Sitting at their desks in the rear of their open-plan shop, this papermaking pair carefully bind their own notebooks, diaries and sketchpads, which they then stack and sell from the printmakers’ shelves at the front.
Calle Sauceda, 2, + 34 954 221 830
Sevillano Pavón sells men’s cotton shirts, polos, ties, underwear and mid-thigh swimming shorts from several locations in Seville. Produced in Spain, this affordable brand is a simple menswear concept for under-suit staples.
Emilio García Ortiz
Calle Antillano Campos, 10
Seville is bedecked with ceramics: walls, floors, rooftops and any empty corner is tiled with intricately worked earthenware and the best place to buy it is on the opposite side of the Guadalquivir river in the Triana district where it is produced. Emilio García Ortiz’s workshop turns out traditional examples and more progressive naïve designs.
Eat + Drink
Antigua Abacería de San Lorenzo
Calle Teodosio, 53, + 34 954 380 067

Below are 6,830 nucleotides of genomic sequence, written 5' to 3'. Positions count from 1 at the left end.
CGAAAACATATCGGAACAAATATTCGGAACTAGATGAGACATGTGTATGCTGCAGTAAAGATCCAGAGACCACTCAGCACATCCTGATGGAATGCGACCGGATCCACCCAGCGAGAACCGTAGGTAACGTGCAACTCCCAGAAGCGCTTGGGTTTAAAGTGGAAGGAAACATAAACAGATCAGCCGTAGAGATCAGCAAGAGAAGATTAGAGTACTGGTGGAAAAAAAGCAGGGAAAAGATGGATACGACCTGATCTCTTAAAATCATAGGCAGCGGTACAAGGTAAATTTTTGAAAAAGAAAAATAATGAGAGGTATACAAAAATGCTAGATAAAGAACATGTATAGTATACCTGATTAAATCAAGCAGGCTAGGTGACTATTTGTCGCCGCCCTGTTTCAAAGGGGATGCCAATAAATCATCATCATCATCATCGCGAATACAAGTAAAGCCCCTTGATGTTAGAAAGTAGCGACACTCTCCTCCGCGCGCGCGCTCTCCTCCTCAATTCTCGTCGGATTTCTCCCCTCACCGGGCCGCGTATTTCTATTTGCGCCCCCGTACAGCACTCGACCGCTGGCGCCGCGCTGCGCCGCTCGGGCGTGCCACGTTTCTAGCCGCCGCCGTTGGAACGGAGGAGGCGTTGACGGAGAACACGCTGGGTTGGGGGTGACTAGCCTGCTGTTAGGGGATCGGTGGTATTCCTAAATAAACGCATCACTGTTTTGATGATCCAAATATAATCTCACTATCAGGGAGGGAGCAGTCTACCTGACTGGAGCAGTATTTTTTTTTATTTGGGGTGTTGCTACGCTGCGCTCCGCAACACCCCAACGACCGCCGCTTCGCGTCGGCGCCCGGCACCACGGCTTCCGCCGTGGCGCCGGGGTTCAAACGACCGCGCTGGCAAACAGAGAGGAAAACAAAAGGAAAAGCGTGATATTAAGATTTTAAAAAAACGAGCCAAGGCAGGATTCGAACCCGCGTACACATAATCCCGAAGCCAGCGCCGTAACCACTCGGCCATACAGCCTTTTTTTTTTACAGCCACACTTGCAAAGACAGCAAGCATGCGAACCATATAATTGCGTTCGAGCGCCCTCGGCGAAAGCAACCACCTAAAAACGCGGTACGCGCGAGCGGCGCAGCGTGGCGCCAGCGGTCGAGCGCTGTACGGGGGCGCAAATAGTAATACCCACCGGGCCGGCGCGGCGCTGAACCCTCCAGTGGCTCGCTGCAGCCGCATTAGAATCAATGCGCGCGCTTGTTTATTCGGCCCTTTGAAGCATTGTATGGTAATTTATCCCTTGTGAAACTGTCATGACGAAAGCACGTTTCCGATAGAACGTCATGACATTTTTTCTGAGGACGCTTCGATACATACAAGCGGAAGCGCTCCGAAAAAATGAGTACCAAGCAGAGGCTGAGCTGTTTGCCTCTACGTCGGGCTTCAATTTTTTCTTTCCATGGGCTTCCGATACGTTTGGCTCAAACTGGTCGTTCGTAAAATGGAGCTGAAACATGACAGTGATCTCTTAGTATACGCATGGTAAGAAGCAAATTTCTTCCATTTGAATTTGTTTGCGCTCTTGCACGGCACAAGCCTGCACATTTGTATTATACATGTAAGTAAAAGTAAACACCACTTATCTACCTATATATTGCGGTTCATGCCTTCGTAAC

Abacería is best for brunch, but the dining room is busy all day long for excellent tapas and tostadas. With its own bakery, deli and wine shop tacked onto the front of the restaurant and bar, this cosy destination oozes taste.
Calle Vulcano, 4, + 34 954 373 089
It always amazes us that a country bathed in sunshine and sweltering heat for much of the year isn’t better at making ice cream. Freskura takes an Italian turn and knocks out some of the best helados we’ve tasted on any side of the Med. Its tiny-portioned yabaninis are tongue-blowing.
Calle del Amor de Dios, 56
Tucked into the south-eastern corner of the Alameda de Hércules plaza, La Isla doesn’t run up its shutters until late. Serving crisp fried seafood such as calamares and bacalao, the tiny window receives tiddly Alamedans in need of a soak-up after a night out. This is a new pre-hangover, homeward-bound snack-joint favourite. Every city needs one.
Calle Eslava, 3-5, + 34 954 906 568
One of the busiest tapas bars in Seville, Eslava attracts residents from all across the city looking for traditional Andalusian dishes, such as solomillo and coctail de mariscos, who wash them down with Cruzcampo beer. Friendly bar staff make the wait worthwhile.
Alameda de Hércules, 63, + 34 954 902 718
Sevillanos are famed for their copious consumption of copas and Habanilla is where Alamedans come to quaff. While northern Europeans are content to bloat up with beer, Sevillanos prefer to sip these well-mixed, strong concoctions upstairs, downstairs or on Habanilla’s plaza-front patio, where live music is often played.
Taberna de Corto Maltés
Alameda de Hércules, 66, + 34 954 380 471